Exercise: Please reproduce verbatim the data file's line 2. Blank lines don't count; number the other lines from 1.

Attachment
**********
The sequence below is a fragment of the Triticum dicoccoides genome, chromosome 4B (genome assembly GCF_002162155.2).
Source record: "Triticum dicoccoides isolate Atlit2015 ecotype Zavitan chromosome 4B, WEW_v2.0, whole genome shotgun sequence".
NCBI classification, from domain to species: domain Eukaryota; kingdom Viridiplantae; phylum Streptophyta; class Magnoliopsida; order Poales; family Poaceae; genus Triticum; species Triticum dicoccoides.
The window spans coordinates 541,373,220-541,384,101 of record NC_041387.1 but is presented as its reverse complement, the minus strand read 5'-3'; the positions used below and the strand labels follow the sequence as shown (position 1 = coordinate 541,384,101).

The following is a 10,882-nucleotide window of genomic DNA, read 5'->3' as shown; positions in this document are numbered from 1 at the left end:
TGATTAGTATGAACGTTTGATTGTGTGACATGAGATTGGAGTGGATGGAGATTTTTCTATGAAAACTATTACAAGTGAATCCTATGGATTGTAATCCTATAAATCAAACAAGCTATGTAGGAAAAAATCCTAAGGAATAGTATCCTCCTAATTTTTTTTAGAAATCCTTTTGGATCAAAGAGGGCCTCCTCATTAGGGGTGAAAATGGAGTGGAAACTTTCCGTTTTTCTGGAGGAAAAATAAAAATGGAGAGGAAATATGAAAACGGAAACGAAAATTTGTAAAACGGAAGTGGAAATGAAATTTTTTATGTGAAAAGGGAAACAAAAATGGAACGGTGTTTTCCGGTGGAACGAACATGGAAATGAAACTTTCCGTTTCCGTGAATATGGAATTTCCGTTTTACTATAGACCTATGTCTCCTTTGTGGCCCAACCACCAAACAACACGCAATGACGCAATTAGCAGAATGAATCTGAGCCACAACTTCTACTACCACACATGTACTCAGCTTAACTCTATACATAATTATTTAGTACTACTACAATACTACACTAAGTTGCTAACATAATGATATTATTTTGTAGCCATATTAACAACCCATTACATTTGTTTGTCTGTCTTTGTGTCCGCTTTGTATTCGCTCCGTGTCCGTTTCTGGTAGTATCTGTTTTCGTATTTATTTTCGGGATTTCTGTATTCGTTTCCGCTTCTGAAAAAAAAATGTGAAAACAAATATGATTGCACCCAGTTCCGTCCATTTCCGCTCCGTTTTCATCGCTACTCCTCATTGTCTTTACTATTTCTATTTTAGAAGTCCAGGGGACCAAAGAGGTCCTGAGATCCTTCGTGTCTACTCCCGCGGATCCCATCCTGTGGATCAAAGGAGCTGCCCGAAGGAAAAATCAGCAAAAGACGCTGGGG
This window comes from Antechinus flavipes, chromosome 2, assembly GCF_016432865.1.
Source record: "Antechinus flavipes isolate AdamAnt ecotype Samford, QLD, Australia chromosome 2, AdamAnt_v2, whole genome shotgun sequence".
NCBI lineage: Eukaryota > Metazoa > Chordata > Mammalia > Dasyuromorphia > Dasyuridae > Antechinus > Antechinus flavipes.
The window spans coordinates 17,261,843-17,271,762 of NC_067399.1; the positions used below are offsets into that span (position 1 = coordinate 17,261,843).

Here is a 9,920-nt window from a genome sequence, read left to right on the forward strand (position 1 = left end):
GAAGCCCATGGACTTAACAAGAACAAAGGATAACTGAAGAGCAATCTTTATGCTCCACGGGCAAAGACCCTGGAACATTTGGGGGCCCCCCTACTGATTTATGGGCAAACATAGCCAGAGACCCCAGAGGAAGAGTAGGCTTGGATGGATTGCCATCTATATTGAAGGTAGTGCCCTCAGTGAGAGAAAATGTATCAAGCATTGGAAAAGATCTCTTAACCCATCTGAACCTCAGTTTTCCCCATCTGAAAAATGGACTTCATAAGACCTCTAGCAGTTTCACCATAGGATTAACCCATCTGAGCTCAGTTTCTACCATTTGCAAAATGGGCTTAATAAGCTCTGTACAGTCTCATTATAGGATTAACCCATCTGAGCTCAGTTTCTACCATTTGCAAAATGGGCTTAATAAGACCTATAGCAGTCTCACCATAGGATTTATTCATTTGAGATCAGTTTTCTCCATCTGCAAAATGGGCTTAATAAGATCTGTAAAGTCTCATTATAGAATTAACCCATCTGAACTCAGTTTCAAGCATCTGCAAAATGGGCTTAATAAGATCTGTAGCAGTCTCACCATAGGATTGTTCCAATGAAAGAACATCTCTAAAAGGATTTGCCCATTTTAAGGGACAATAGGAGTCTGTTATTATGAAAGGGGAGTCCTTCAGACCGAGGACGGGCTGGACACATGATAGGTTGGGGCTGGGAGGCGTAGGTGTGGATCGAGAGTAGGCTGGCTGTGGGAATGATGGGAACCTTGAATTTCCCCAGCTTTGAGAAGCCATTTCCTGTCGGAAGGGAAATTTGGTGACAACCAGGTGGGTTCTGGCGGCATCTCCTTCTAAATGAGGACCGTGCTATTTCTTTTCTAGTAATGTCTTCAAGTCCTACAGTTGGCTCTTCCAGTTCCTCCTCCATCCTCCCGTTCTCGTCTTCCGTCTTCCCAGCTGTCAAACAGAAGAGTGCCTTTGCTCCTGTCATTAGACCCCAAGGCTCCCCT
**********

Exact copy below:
Source record: "Triticum dicoccoides isolate Atlit2015 ecotype Zavitan chromosome 4B, WEW_v2.0, whole genome shotgun sequence".